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University Engineers Flexible Nanomaterial Cement

Wednesday, December 23, 2020

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According to a team of scientists from Penn State University, a newly developed nanomaterial cement mixture could be a cost-effective solution in sealing leaking natural gas wells.

Research on the material has since been published in the International Journal of Greenhouse Gas Control.

The Research

As a part of common practice when drilling a natural gas well, the pipe or casing is often coated with a cement to secure the infrastructure to the surrounding rock and create a seal so that methane is prevented from migrating into the shallow subsurface.

These wells can sometimes extend for miles underground and the cement can degrade over time after years of changing temperatures and pressure. To fix these issues, repairs usually involve the injection of cement in very narrow areas between the pipe or casing and rock, which calls for the use of a specialized cement material.

Pennslyvania Department of Environmental Protection

According to a team of scientists from Penn State University, a newly developed nanomaterial cement mixture could be a cost-effective solution in sealing leaking natural gas wells.

“We have invented a very flexible cement that is more resistant to cracking,” said Arash Dahi Taleghani, associate professor of petroleum engineering at Penn State. “That’s important because there are millions of orphaned and abandoned wells around the world, and cracks in the casings can allow methane to escape into the environment.

“In construction, you may just mix cement and pour it, but to seal these wells you are cementing an area that has the thickness of less than a millimeter, or that of a piece of tape. Being able to better pump cement through these very narrow spaces that methane molecules can escape from is the beauty of this work.”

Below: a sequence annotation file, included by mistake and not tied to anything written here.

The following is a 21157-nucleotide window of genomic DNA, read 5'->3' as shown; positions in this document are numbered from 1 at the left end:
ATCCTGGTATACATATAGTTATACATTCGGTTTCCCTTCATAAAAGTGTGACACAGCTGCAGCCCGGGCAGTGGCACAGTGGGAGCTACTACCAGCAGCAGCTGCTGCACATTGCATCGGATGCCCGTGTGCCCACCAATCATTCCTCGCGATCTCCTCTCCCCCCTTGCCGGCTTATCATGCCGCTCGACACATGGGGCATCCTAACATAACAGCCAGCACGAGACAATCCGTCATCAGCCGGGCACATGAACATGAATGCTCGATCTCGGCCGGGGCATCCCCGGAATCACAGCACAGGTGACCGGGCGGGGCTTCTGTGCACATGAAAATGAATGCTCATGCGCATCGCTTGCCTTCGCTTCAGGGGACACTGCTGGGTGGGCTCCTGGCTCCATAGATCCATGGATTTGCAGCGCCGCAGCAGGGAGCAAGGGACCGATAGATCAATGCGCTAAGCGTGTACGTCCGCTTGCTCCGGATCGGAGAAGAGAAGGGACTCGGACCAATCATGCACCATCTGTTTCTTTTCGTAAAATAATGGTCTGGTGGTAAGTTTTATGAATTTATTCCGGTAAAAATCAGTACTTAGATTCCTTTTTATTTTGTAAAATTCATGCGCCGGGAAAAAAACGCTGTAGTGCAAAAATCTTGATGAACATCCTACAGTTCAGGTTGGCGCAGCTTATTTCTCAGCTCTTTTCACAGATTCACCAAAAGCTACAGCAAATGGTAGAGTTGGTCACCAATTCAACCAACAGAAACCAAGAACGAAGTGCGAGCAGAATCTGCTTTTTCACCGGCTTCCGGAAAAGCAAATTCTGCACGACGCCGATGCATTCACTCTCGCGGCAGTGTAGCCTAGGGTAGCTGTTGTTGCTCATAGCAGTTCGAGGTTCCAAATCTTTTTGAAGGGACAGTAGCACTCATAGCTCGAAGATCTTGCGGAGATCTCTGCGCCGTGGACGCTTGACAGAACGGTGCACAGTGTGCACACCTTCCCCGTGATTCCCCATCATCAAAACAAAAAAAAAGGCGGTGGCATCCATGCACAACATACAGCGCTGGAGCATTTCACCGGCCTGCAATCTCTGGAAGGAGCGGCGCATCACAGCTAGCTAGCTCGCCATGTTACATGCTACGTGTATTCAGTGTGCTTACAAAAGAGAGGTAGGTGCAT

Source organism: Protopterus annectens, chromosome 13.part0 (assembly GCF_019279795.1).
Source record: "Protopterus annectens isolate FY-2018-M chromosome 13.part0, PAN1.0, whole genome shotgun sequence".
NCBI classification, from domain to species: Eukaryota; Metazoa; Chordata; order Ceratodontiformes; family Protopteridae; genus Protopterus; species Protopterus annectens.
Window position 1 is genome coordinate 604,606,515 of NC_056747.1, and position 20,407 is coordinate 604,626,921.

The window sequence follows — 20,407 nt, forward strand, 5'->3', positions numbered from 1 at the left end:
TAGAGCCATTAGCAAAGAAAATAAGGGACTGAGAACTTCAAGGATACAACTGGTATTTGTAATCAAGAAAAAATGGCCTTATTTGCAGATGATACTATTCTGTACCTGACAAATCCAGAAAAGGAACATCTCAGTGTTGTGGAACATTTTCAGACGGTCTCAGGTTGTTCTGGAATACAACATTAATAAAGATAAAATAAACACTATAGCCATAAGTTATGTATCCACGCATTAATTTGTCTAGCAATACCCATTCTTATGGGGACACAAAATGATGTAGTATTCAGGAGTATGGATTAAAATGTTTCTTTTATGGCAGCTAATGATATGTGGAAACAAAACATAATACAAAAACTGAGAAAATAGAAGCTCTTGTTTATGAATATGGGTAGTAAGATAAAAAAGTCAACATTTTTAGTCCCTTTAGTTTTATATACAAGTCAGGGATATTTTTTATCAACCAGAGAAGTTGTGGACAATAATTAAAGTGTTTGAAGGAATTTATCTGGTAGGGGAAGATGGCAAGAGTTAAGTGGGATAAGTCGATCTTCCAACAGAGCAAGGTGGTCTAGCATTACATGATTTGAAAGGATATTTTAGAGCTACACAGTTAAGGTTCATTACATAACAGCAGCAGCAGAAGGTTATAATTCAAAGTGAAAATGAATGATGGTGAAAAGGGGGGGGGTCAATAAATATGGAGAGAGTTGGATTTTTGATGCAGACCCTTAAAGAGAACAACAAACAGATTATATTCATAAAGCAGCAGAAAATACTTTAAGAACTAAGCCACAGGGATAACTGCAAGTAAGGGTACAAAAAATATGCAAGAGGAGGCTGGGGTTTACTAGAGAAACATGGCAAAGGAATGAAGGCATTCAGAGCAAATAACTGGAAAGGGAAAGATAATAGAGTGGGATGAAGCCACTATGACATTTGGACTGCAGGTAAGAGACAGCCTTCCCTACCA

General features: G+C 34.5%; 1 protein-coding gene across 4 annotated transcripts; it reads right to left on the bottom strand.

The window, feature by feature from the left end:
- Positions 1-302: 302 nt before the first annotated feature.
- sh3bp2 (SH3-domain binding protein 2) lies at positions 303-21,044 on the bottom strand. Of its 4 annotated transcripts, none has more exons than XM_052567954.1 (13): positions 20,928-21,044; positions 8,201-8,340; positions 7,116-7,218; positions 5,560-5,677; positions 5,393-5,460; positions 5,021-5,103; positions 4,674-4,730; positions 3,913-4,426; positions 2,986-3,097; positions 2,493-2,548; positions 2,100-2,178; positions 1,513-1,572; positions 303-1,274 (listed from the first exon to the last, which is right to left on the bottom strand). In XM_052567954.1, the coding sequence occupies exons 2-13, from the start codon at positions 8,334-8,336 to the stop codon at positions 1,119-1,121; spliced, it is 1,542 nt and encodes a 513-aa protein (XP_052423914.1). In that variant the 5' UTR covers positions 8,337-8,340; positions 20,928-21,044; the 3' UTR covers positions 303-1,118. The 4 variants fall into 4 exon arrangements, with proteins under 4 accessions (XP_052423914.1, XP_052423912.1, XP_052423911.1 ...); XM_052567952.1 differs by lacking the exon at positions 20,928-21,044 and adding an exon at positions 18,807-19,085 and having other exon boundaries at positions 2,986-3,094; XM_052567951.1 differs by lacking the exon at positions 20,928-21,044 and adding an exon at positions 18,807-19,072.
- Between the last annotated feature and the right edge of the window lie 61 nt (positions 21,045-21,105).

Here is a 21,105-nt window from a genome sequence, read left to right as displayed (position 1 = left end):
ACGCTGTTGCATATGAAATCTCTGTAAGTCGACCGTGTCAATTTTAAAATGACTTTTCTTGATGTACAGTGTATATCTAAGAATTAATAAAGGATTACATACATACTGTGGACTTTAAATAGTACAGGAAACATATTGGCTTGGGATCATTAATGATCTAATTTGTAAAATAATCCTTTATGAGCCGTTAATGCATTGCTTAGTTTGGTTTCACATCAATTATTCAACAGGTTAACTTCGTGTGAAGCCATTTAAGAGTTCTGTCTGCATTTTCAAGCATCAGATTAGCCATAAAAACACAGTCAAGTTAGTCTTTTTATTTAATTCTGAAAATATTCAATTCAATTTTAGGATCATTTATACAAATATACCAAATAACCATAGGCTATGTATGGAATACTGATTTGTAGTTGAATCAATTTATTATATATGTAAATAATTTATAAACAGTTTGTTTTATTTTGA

Dahi Taleghani, alongside Maryam Tabatabaei, a postdoctoral scholar in the John and Willie Leone Family Department of Energy and Mineral Engineering, looked into the development of a new material, finding that when 2D graphite—more affordable than other nanomaterials—was added, a new cement mixture was created and was better equipped to fill the aforementioned narrow spaces, in addition to having stronger and more resilient properties.

In addition to developing the cement material, the scientists also developed a multistep process to uniformly distribute sheets of the nanomaterial into a cement slurry. By treating the graphite first with chemicals, the scientists were able to change its surface properties so the material would dissolve in water instead of repelling it.

“If we just pour this material in the water and mix it, these small particles have a tendency to stick together and form a conglomerate,” Dahi Taleghani said. “If they are not dispersing evenly then the graphite is not as strong inside the cement.”

The resulting flexible cement mixture is expected to be used in both active unconventional wells but could also be used to seal orphaned or abandoned wells. The product also shows promise for use in carbon dioxide capture and storage technology, added research scientists.

“Considering the low cost of the amount of graphite nanoplatelets required for this test, this technology may provide an economic solution for industry to address possible cementing problems in the field,” Dahi Taleghani said. 

   

Tagged categories: Cement; Cementitious; Coating Materials; Coating Materials; Colleges and Universities; NA; North America; Oil and Gas; Repair materials; Research; Research and development

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